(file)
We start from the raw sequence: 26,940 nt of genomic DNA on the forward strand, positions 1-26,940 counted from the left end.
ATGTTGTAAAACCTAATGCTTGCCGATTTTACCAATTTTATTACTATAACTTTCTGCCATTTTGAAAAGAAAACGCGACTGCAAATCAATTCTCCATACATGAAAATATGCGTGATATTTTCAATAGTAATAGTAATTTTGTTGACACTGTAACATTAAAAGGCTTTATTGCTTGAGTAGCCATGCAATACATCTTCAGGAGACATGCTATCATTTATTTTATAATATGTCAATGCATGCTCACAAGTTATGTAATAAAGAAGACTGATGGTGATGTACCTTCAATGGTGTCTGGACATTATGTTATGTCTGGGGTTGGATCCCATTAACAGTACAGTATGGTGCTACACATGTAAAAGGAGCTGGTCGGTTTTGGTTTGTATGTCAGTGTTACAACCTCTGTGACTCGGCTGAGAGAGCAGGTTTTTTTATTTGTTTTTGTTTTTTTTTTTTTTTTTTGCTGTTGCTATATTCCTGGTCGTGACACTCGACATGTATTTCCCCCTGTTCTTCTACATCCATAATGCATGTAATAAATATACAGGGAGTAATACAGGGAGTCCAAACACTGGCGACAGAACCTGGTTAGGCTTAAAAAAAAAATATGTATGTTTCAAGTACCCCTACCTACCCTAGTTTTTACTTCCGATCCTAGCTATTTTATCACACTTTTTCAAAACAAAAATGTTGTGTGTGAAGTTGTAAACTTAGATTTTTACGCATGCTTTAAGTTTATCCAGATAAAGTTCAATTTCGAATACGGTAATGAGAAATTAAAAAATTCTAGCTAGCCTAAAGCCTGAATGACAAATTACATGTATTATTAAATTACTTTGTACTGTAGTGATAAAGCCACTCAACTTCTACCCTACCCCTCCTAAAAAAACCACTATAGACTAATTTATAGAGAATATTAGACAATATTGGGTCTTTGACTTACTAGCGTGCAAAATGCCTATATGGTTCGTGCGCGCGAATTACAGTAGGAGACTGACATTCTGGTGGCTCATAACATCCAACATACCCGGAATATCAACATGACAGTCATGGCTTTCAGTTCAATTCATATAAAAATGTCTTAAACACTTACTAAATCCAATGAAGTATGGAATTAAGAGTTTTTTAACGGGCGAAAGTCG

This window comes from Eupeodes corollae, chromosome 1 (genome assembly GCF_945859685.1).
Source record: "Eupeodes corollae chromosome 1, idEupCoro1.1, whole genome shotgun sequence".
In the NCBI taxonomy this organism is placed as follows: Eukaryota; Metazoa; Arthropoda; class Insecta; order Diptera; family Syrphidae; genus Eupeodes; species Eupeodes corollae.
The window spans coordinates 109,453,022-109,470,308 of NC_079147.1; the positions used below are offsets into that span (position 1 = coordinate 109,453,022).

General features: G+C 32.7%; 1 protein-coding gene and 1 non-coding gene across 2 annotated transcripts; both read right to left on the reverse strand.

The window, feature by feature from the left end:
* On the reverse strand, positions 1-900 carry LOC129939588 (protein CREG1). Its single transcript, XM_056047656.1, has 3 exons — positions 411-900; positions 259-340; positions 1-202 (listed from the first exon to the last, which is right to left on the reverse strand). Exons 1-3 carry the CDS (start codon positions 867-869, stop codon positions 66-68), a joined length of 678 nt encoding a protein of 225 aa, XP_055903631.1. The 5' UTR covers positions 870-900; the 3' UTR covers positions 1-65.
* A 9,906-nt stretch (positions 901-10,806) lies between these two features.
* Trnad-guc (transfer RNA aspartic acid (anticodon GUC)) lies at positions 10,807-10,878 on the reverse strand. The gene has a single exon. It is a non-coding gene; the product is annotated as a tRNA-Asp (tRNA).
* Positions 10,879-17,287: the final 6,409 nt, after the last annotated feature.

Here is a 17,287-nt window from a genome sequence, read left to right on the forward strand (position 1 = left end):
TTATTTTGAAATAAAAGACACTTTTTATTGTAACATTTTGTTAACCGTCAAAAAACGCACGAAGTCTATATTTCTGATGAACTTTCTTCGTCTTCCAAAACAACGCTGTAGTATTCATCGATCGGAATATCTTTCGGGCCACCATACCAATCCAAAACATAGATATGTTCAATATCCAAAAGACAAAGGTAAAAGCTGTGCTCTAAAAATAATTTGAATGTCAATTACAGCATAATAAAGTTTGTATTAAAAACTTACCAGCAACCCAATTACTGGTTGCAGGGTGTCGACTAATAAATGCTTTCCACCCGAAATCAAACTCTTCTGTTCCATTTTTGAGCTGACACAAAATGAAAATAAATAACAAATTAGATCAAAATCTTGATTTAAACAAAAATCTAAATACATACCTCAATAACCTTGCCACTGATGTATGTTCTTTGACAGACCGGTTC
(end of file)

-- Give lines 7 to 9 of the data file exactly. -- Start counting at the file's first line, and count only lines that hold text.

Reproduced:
General features: G+C 32.7%; 1 protein-coding gene and 1 non-coding gene across 2 annotated transcripts; both read right to left on the reverse strand.

The window, feature by feature from the left end:
* On the reverse strand, positions 1-900 carry LOC129939588 (protein CREG1). Its single transcript, XM_056047656.1, has 3 exons — positions 411-900; positions 259-340; positions 1-202 (listed from the first exon to the last, which is right to left on the reverse strand). Exons 1-3 carry the CDS (start codon positions 867-869, stop codon positions 66-68), a joined length of 678 nt encoding a protein of 225 aa, XP_055903631.1. The 5' UTR covers positions 870-900; the 3' UTR covers positions 1-65.